Episode Preview with TTI's Jacki Kuzio (audio, 28s):
Full Episode (audio):
April 27, 2023Episode 56. Hidden Treasures: Remote community airports play an essential role in Texas life.
FEATURING: Jacki Kuzio
The value that small general aviation airports deliver far exceeds what their modest size might suggest. To many local government officials, those facilities represent “the most valuable mile of pavement in the county.”
About Our Guest
Assistant Research Scientist
Jacki Kuzio has worked in TTI’s Infrastructure Investment Analysis Program for the past seven years and has worked on a variety of projects ranging from economic impact studies on various transportation modes to supporting the Texas Transportation Commission’s Urban Air Mobility Advisory Committee. In 2021, she completed her Ph.D., which focused on transportation technology investment and how those investments can be equitable and just. Her current research at TTI focuses on electric vehicle planning and the impacts to transportation revenue as well as funding challenges across the modes.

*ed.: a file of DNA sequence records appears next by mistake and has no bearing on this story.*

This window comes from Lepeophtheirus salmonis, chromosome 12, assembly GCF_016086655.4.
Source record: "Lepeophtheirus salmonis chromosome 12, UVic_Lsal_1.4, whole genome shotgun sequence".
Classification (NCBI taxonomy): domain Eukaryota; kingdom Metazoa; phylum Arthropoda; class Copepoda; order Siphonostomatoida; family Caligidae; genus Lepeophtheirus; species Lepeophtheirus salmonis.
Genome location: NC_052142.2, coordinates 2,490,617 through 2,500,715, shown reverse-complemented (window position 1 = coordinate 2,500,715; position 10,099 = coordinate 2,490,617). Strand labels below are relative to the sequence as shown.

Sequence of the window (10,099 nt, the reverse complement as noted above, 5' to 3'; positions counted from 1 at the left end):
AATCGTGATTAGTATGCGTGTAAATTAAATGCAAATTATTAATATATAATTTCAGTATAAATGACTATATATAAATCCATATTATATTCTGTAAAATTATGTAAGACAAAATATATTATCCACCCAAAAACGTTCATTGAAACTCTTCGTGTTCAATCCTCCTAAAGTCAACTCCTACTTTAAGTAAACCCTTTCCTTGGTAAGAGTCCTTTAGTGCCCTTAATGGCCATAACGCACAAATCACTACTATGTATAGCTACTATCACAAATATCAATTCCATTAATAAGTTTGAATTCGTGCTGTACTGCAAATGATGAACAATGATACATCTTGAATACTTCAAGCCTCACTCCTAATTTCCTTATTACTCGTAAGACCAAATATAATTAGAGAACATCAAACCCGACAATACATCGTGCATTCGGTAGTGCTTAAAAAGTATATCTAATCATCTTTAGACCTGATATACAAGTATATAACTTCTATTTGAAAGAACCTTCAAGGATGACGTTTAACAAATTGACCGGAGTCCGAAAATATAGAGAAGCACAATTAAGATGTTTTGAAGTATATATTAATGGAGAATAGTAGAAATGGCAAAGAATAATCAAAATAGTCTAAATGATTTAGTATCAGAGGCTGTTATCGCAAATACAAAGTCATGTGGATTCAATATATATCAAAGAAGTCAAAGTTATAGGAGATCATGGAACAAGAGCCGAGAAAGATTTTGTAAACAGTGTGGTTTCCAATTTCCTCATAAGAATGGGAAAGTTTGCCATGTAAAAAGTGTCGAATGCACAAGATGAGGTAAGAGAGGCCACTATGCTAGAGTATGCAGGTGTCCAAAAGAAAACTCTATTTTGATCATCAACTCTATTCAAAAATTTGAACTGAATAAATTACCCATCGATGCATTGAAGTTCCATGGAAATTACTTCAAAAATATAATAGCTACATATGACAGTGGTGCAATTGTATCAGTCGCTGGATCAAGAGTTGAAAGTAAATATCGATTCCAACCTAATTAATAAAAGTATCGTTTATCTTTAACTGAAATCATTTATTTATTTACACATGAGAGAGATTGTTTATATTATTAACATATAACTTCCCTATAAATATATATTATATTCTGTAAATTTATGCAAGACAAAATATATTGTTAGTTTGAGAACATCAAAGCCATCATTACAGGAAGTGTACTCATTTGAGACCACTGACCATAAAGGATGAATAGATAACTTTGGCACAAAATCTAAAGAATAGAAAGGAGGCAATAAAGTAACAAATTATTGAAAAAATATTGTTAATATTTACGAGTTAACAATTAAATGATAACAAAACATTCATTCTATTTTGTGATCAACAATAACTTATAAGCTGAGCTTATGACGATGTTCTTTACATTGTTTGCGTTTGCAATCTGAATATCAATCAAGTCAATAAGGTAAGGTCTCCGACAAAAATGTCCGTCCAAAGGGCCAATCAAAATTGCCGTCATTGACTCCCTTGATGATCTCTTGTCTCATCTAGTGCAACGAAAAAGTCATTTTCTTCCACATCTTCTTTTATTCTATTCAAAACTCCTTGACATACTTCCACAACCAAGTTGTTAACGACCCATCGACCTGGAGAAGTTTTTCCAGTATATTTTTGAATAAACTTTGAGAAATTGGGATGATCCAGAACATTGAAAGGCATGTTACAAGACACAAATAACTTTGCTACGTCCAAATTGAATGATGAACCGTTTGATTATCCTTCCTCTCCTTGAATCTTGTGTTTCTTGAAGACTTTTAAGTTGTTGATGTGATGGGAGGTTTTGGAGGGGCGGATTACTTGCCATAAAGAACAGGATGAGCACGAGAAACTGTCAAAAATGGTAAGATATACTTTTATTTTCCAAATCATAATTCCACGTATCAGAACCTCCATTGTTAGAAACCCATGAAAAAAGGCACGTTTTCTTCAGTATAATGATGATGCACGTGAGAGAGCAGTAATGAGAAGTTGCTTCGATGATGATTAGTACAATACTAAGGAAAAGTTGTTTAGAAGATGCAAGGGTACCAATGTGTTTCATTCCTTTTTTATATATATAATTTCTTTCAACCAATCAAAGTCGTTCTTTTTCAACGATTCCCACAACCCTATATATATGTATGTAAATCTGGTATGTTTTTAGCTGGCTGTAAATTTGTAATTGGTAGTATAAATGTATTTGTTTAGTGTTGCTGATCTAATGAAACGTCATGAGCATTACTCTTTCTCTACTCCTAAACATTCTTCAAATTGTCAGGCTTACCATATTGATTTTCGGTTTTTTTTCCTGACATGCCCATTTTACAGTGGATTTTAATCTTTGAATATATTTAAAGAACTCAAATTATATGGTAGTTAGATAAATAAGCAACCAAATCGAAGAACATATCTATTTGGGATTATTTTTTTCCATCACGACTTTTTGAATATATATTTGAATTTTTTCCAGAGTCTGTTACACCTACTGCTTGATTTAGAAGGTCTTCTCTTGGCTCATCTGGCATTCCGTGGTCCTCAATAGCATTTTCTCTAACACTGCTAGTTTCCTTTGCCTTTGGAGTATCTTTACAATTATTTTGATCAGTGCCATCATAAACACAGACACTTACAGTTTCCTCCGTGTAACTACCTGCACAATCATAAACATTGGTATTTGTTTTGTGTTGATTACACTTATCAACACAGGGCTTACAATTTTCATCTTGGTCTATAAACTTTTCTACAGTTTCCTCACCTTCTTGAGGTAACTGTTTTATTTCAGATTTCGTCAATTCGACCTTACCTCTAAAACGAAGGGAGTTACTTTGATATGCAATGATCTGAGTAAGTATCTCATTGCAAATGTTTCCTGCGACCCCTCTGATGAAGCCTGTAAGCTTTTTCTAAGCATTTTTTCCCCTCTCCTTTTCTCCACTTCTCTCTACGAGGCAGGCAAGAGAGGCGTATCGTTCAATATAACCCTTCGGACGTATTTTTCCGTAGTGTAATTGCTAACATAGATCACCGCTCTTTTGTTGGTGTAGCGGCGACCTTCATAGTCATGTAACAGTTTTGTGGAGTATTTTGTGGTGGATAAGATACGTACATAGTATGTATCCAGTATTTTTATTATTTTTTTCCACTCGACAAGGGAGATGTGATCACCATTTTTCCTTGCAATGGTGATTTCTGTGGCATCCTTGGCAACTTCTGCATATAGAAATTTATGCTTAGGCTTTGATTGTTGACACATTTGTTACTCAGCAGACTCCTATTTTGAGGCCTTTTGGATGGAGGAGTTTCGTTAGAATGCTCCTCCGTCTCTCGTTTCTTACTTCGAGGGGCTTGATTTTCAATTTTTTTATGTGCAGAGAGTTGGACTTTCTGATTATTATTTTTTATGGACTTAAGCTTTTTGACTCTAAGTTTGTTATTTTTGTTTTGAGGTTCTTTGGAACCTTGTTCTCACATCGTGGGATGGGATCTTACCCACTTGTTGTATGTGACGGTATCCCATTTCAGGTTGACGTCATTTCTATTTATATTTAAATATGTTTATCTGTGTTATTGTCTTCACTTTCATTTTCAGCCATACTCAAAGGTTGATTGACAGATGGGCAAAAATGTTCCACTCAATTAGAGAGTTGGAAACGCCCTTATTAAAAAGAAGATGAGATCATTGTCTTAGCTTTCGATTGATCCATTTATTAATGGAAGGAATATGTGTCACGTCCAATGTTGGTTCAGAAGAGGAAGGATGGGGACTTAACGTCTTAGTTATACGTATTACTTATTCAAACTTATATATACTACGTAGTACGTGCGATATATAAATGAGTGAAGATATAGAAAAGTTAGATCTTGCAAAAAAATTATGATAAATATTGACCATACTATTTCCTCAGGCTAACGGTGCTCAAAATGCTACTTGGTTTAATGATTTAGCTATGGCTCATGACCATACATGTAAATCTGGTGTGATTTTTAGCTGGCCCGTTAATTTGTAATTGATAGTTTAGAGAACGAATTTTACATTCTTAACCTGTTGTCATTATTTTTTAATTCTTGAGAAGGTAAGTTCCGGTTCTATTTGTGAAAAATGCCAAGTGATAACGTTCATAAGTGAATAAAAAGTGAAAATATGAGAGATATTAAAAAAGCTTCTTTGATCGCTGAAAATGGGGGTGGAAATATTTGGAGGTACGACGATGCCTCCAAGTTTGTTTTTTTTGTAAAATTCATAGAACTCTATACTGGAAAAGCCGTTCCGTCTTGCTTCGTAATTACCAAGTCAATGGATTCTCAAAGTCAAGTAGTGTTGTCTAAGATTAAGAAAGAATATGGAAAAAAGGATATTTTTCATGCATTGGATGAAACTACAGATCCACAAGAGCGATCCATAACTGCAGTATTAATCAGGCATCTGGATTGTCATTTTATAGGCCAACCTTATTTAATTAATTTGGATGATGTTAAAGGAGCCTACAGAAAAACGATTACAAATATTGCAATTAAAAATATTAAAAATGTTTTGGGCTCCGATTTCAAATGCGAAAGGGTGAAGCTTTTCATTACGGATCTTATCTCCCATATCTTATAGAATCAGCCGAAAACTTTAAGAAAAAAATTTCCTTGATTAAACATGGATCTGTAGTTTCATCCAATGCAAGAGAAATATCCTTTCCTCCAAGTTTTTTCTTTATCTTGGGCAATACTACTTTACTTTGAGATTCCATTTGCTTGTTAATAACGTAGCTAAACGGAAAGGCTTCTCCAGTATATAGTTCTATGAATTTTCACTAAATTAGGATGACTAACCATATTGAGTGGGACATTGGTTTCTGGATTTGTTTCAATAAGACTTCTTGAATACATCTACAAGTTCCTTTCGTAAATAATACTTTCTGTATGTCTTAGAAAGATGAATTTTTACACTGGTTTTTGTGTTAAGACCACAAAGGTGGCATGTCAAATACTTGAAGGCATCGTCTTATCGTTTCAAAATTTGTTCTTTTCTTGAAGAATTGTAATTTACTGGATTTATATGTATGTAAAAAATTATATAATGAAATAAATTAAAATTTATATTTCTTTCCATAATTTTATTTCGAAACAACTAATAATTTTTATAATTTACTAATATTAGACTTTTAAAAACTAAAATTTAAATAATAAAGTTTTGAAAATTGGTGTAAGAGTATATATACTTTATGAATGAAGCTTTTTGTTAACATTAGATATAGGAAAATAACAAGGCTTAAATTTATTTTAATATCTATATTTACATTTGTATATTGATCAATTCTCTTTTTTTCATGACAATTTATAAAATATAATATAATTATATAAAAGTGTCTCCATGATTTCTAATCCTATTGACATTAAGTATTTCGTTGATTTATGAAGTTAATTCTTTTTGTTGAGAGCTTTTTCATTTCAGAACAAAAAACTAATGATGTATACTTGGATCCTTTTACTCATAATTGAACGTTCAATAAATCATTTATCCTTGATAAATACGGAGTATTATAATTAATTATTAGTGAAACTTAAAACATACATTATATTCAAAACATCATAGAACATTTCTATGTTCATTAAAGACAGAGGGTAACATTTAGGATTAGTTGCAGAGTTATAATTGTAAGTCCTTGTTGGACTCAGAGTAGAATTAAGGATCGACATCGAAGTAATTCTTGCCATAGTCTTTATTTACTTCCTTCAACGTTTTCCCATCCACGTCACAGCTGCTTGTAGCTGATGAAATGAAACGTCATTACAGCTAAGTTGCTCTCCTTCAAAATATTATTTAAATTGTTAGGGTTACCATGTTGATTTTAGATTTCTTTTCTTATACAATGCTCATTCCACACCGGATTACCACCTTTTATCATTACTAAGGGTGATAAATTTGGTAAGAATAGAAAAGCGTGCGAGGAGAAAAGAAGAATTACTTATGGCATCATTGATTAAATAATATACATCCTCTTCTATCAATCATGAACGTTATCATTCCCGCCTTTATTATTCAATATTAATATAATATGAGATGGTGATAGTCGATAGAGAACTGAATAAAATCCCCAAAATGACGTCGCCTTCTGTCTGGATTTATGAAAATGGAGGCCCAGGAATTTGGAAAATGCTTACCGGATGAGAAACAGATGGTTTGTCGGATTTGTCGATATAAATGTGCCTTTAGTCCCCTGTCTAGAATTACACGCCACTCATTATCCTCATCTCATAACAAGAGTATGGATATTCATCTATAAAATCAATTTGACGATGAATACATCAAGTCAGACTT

Bernie Fette (host) (00:14):
Hello again, and welcome to Thinking Transportation — conversations about how we get ourselves and the things we need from one place to another. I’m Bernie Fette with the Texas A&M Transportation Institute. The typical general aviation airport anywhere in America may have just a single airstrip and a terminal that’s not much bigger than the average three-bedroom house. But the role that these facilities play is far more substantial than their modest size might imply. Battling wildfires, transporting patients for medical care, treating thousands of acres of farm crops. All of these efforts require small agile aircraft, and those aircraft need readily accessible infrastructure to enable their missions. In this episode of Thinking Transportation, we take a close look at the small out-of-the-way airports that comprise that infrastructure, with the help of Jacki Kuzio, an assistant research scientist and general aviation expert at TTI. Welcome Jacki, and thank you for sharing your time with us.
Jacki Kuzio (guest) (01:29):
Thank you for inviting me.